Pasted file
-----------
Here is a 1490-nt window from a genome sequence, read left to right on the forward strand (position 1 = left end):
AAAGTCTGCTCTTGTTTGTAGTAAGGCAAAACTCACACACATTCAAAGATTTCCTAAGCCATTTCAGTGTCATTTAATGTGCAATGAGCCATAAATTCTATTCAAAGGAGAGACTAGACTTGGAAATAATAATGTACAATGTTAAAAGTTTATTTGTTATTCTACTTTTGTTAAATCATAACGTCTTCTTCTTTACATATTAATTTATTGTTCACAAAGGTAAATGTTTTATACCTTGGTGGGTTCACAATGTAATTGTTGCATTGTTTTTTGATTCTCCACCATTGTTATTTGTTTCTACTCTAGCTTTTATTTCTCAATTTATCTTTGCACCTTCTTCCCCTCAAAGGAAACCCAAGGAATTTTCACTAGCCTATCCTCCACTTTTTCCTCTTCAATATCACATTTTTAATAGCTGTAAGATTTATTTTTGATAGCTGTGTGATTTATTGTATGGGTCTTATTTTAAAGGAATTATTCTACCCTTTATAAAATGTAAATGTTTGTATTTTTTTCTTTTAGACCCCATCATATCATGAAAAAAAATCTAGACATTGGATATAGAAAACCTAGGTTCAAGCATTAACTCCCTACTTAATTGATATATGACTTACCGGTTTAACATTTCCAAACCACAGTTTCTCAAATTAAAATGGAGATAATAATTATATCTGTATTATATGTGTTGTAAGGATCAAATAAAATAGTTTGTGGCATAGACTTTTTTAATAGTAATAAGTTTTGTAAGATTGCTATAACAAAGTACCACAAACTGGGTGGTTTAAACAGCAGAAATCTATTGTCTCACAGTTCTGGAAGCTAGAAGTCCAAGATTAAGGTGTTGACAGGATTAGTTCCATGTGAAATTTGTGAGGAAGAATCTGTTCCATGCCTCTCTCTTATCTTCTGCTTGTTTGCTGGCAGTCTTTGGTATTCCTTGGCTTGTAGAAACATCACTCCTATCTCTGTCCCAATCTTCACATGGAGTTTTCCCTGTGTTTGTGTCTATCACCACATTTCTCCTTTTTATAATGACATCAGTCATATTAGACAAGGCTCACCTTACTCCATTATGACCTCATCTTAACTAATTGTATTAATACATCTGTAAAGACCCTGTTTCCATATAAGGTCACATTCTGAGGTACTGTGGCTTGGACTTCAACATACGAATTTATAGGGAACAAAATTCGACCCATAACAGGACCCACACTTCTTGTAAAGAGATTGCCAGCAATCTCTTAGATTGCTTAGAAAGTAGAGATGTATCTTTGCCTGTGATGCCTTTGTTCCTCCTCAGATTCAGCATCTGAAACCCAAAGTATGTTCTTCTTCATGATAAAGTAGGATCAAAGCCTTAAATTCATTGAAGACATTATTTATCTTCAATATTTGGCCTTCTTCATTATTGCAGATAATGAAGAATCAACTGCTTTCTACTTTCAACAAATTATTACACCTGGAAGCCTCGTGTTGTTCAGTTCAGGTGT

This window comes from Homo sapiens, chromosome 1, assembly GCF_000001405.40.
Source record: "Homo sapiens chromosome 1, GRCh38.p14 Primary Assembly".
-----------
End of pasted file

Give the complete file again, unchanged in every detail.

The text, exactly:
Here is a 1490-nt window from a genome sequence, read left to right on the forward strand (position 1 = left end):
AAAGTCTGCTCTTGTTTGTAGTAAGGCAAAACTCACACACATTCAAAGATTTCCTAAGCCATTTCAGTGTCATTTAATGTGCAATGAGCCATAAATTCTATTCAAAGGAGAGACTAGACTTGGAAATAATAATGTACAATGTTAAAAGTTTATTTGTTATTCTACTTTTGTTAAATCATAACGTCTTCTTCTTTACATATTAATTTATTGTTCACAAAGGTAAATGTTTTATACCTTGGTGGGTTCACAATGTAATTGTTGCATTGTTTTTTGATTCTCCACCATTGTTATTTGTTTCTACTCTAGCTTTTATTTCTCAATTTATCTTTGCACCTTCTTCCCCTCAAAGGAAACCCAAGGAATTTTCACTAGCCTATCCTCCACTTTTTCCTCTTCAATATCACATTTTTAATAGCTGTAAGATTTATTTTTGATAGCTGTGTGATTTATTGTATGGGTCTTATTTTAAAGGAATTATTCTACCCTTTATAAAATGTAAATGTTTGTATTTTTTTCTTTTAGACCCCATCATATCATGAAAAAAAATCTAGACATTGGATATAGAAAACCTAGGTTCAAGCATTAACTCCCTACTTAATTGATATATGACTTACCGGTTTAACATTTCCAAACCACAGTTTCTCAAATTAAAATGGAGATAATAATTATATCTGTATTATATGTGTTGTAAGGATCAAATAAAATAGTTTGTGGCATAGACTTTTTTAATAGTAATAAGTTTTGTAAGATTGCTATAACAAAGTACCACAAACTGGGTGGTTTAAACAGCAGAAATCTATTGTCTCACAGTTCTGGAAGCTAGAAGTCCAAGATTAAGGTGTTGACAGGATTAGTTCCATGTGAAATTTGTGAGGAAGAATCTGTTCCATGCCTCTCTCTTATCTTCTGCTTGTTTGCTGGCAGTCTTTGGTATTCCTTGGCTTGTAGAAACATCACTCCTATCTCTGTCCCAATCTTCACATGGAGTTTTCCCTGTGTTTGTGTCTATCACCACATTTCTCCTTTTTATAATGACATCAGTCATATTAGACAAGGCTCACCTTACTCCATTATGACCTCATCTTAACTAATTGTATTAATACATCTGTAAAGACCCTGTTTCCATATAAGGTCACATTCTGAGGTACTGTGGCTTGGACTTCAACATACGAATTTATAGGGAACAAAATTCGACCCATAACAGGACCCACACTTCTTGTAAAGAGATTGCCAGCAATCTCTTAGATTGCTTAGAAAGTAGAGATGTATCTTTGCCTGTGATGCCTTTGTTCCTCCTCAGATTCAGCATCTGAAACCCAAAGTATGTTCTTCTTCATGATAAAGTAGGATCAAAGCCTTAAATTCATTGAAGACATTATTTATCTTCAATATTTGGCCTTCTTCATTATTGCAGATAATGAAGAATCAACTGCTTTCTACTTTCAACAAATTATTACACCTGGAAGCCTCGTGTTGTTCAGTTCAGGTGT

This window comes from Homo sapiens, chromosome 1, assembly GCF_000001405.40.
Source record: "Homo sapiens chromosome 1, GRCh38.p14 Primary Assembly".